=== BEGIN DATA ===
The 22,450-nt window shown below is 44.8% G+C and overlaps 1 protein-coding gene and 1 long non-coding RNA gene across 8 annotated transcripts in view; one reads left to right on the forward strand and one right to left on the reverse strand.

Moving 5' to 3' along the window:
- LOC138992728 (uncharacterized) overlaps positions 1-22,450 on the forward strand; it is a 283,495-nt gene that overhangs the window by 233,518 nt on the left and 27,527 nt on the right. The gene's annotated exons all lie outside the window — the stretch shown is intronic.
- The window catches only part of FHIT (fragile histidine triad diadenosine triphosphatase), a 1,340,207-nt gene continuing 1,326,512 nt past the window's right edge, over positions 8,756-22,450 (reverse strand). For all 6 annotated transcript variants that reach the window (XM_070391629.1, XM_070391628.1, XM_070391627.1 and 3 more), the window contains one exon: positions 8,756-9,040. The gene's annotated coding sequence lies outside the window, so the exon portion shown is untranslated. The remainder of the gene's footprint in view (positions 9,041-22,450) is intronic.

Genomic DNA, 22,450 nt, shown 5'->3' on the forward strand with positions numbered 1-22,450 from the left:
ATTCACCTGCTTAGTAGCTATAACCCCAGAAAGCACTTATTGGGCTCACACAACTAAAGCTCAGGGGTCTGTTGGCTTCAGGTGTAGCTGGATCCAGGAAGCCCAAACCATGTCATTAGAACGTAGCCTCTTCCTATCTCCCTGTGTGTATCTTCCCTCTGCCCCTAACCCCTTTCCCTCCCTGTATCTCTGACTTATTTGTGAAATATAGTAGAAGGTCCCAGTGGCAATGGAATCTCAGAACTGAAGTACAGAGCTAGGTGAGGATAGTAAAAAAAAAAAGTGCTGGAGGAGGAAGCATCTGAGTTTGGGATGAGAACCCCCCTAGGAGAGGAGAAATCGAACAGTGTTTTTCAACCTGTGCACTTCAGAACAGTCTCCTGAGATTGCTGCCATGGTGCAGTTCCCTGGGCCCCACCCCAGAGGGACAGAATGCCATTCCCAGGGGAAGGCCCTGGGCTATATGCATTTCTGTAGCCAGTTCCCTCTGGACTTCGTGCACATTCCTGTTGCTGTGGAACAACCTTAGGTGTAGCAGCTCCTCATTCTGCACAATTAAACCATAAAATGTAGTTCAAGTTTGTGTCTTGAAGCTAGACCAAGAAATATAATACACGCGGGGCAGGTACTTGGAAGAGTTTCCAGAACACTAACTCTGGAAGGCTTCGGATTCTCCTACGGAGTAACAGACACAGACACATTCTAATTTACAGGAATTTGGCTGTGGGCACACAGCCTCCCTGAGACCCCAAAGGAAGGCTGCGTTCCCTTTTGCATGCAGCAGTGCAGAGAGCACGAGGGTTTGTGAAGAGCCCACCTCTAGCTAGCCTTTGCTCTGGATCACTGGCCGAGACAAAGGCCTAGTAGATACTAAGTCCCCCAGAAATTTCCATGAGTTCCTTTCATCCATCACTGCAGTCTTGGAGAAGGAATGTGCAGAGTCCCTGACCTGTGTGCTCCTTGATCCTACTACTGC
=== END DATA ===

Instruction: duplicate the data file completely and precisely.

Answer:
The 22,450-nt window shown below is 44.8% G+C and overlaps 1 protein-coding gene and 1 long non-coding RNA gene across 8 annotated transcripts in view; one reads left to right on the forward strand and one right to left on the reverse strand.

Moving 5' to 3' along the window:
- LOC138992728 (uncharacterized) overlaps positions 1-22,450 on the forward strand; it is a 283,495-nt gene that overhangs the window by 233,518 nt on the left and 27,527 nt on the right. The gene's annotated exons all lie outside the window — the stretch shown is intronic.
- The window catches only part of FHIT (fragile histidine triad diadenosine triphosphatase), a 1,340,207-nt gene continuing 1,326,512 nt past the window's right edge, over positions 8,756-22,450 (reverse strand). For all 6 annotated transcript variants that reach the window (XM_070391629.1, XM_070391628.1, XM_070391627.1 and 3 more), the window contains one exon: positions 8,756-9,040. The gene's annotated coding sequence lies outside the window, so the exon portion shown is untranslated. The remainder of the gene's footprint in view (positions 9,041-22,450) is intronic.

Genomic DNA, 22,450 nt, shown 5'->3' on the forward strand with positions numbered 1-22,450 from the left:
ATTCACCTGCTTAGTAGCTATAACCCCAGAAAGCACTTATTGGGCTCACACAACTAAAGCTCAGGGGTCTGTTGGCTTCAGGTGTAGCTGGATCCAGGAAGCCCAAACCATGTCATTAGAACGTAGCCTCTTCCTATCTCCCTGTGTGTATCTTCCCTCTGCCCCTAACCCCTTTCCCTCCCTGTATCTCTGACTTATTTGTGAAATATAGTAGAAGGTCCCAGTGGCAATGGAATCTCAGAACTGAAGTACAGAGCTAGGTGAGGATAGTAAAAAAAAAAAGTGCTGGAGGAGGAAGCATCTGAGTTTGGGATGAGAACCCCCCTAGGAGAGGAGAAATCGAACAGTGTTTTTCAACCTGTGCACTTCAGAACAGTCTCCTGAGATTGCTGCCATGGTGCAGTTCCCTGGGCCCCACCCCAGAGGGACAGAATGCCATTCCCAGGGGAAGGCCCTGGGCTATATGCATTTCTGTAGCCAGTTCCCTCTGGACTTCGTGCACATTCCTGTTGCTGTGGAACAACCTTAGGTGTAGCAGCTCCTCATTCTGCACAATTAAACCATAAAATGTAGTTCAAGTTTGTGTCTTGAAGCTAGACCAAGAAATATAATACACGCGGGGCAGGTACTTGGAAGAGTTTCCAGAACACTAACTCTGGAAGGCTTCGGATTCTCCTACGGAGTAACAGACACAGACACATTCTAATTTACAGGAATTTGGCTGTGGGCACACAGCCTCCCTGAGACCCCAAAGGAAGGCTGCGTTCCCTTTTGCATGCAGCAGTGCAGAGAGCACGAGGGTTTGTGAAGAGCCCACCTCTAGCTAGCCTTTGCTCTGGATCACTGGCCGAGACAAAGGCCTAGTAGATACTAAGTCCCCCAGAAATTTCCATGAGTTCCTTTCATCCATCACTGCAGTCTTGGAGAAGGAATGTGCAGAGTCCCTGACCTGTGTGCTCCTTGATCCTACTACTGC